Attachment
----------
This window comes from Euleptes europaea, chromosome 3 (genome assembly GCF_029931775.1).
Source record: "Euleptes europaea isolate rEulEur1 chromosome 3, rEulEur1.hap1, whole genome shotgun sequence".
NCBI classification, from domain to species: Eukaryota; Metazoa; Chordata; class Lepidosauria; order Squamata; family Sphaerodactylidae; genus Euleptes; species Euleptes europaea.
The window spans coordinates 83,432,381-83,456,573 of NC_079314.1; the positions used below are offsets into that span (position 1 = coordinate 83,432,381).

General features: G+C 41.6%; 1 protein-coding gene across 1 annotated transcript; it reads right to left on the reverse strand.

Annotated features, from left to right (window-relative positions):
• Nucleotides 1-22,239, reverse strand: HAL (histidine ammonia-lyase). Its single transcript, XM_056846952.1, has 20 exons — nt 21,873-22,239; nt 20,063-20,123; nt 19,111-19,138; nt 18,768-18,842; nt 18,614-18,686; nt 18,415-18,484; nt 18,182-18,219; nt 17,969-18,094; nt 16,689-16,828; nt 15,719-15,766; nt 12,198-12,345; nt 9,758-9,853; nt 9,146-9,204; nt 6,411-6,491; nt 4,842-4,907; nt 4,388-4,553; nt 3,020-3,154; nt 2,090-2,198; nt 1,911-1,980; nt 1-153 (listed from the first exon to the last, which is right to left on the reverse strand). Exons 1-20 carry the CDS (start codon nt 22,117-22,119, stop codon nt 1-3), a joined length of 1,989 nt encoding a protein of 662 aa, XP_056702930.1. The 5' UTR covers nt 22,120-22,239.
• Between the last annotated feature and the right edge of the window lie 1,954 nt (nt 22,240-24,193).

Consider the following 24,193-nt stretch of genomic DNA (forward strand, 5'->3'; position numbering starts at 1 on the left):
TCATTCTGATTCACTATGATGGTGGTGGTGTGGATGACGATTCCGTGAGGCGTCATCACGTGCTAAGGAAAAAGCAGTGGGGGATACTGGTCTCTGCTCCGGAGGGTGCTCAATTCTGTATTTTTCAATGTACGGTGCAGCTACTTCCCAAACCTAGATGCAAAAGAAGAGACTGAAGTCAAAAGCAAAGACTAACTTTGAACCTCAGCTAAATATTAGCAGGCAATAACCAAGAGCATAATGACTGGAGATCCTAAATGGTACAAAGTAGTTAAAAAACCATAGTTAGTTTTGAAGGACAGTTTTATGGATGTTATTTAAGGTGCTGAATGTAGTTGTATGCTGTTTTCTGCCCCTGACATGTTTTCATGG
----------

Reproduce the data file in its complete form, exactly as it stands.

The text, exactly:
This window comes from Euleptes europaea, chromosome 3 (genome assembly GCF_029931775.1).
Source record: "Euleptes europaea isolate rEulEur1 chromosome 3, rEulEur1.hap1, whole genome shotgun sequence".
NCBI classification, from domain to species: Eukaryota; Metazoa; Chordata; class Lepidosauria; order Squamata; family Sphaerodactylidae; genus Euleptes; species Euleptes europaea.
The window spans coordinates 83,432,381-83,456,573 of NC_079314.1; the positions used below are offsets into that span (position 1 = coordinate 83,432,381).

General features: G+C 41.6%; 1 protein-coding gene across 1 annotated transcript; it reads right to left on the reverse strand.

Annotated features, from left to right (window-relative positions):
• Nucleotides 1-22,239, reverse strand: HAL (histidine ammonia-lyase). Its single transcript, XM_056846952.1, has 20 exons — nt 21,873-22,239; nt 20,063-20,123; nt 19,111-19,138; nt 18,768-18,842; nt 18,614-18,686; nt 18,415-18,484; nt 18,182-18,219; nt 17,969-18,094; nt 16,689-16,828; nt 15,719-15,766; nt 12,198-12,345; nt 9,758-9,853; nt 9,146-9,204; nt 6,411-6,491; nt 4,842-4,907; nt 4,388-4,553; nt 3,020-3,154; nt 2,090-2,198; nt 1,911-1,980; nt 1-153 (listed from the first exon to the last, which is right to left on the reverse strand). Exons 1-20 carry the CDS (start codon nt 22,117-22,119, stop codon nt 1-3), a joined length of 1,989 nt encoding a protein of 662 aa, XP_056702930.1. The 5' UTR covers nt 22,120-22,239.
• Between the last annotated feature and the right edge of the window lie 1,954 nt (nt 22,240-24,193).

Consider the following 24,193-nt stretch of genomic DNA (forward strand, 5'->3'; position numbering starts at 1 on the left):
TCATTCTGATTCACTATGATGGTGGTGGTGTGGATGACGATTCCGTGAGGCGTCATCACGTGCTAAGGAAAAAGCAGTGGGGGATACTGGTCTCTGCTCCGGAGGGTGCTCAATTCTGTATTTTTCAATGTACGGTGCAGCTACTTCCCAAACCTAGATGCAAAAGAAGAGACTGAAGTCAAAAGCAAAGACTAACTTTGAACCTCAGCTAAATATTAGCAGGCAATAACCAAGAGCATAATGACTGGAGATCCTAAATGGTACAAAGTAGTTAAAAAACCATAGTTAGTTTTGAAGGACAGTTTTATGGATGTTATTTAAGGTGCTGAATGTAGTTGTATGCTGTTTTCTGCCCCTGACATGTTTTCATGG